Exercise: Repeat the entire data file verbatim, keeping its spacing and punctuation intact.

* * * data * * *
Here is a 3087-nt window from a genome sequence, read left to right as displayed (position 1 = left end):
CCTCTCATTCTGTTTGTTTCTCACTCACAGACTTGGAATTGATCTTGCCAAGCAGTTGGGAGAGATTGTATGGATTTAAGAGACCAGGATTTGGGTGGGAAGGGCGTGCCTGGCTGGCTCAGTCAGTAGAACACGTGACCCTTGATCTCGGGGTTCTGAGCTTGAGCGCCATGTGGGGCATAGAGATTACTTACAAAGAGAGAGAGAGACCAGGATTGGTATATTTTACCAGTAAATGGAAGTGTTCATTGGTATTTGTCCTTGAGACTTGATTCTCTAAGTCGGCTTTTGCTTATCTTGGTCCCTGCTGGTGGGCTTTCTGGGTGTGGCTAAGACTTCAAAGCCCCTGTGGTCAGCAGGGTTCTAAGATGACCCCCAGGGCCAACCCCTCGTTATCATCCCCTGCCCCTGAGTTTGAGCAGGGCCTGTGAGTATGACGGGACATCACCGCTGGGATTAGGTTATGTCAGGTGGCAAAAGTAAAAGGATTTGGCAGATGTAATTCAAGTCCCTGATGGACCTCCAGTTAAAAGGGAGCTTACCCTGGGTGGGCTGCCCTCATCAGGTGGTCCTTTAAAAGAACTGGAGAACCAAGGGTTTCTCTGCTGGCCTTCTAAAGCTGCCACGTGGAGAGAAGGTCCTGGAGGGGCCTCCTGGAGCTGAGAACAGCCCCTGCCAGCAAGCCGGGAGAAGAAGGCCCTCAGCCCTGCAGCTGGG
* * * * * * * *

Here is a 3087-nt window from a genome sequence, read left to right as displayed (position 1 = left end):
CCTCTCATTCTGTTTGTTTCTCACTCACAGACTTGGAATTGATCTTGCCAAGCAGTTGGGAGAGATTGTATGGATTTAAGAGACCAGGATTTGGGTGGGAAGGGCGTGCCTGGCTGGCTCAGTCAGTAGAACACGTGACCCTTGATCTCGGGGTTCTGAGCTTGAGCGCCATGTGGGGCATAGAGATTACTTACAAAGAGAGAGAGAGACCAGGATTGGTATATTTTACCAGTAAATGGAAGTGTTCATTGGTATTTGTCCTTGAGACTTGATTCTCTAAGTCGGCTTTTGCTTATCTTGGTCCCTGCTGGTGGGCTTTCTGGGTGTGGCTAAGACTTCAAAGCCCCTGTGGTCAGCAGGGTTCTAAGATGACCCCCAGGGCCAACCCCTCGTTATCATCCCCTGCCCCTGAGTTTGAGCAGGGCCTGTGAGTATGACGGGACATCACCGCTGGGATTAGGTTATGTCAGGTGGCAAAAGTAAAAGGATTTGGCAGATGTAATTCAAGTCCCTGATGGACCTCCAGTTAAAAGGGAGCTTACCCTGGGTGGGCTGCCCTCATCAGGTGGTCCTTTAAAAGAACTGGAGAACCAAGGGTTTCTCTGCTGGCCTTCTAAAGCTGCCACGTGGAGAGAAGGTCCTGGAGGGGCCTCCTGGAGCTGAGAACAGCCCCTGCCAGCAAGCCGGGAGAAGAAGGCCCTCAGCCCTGCAGCTGGG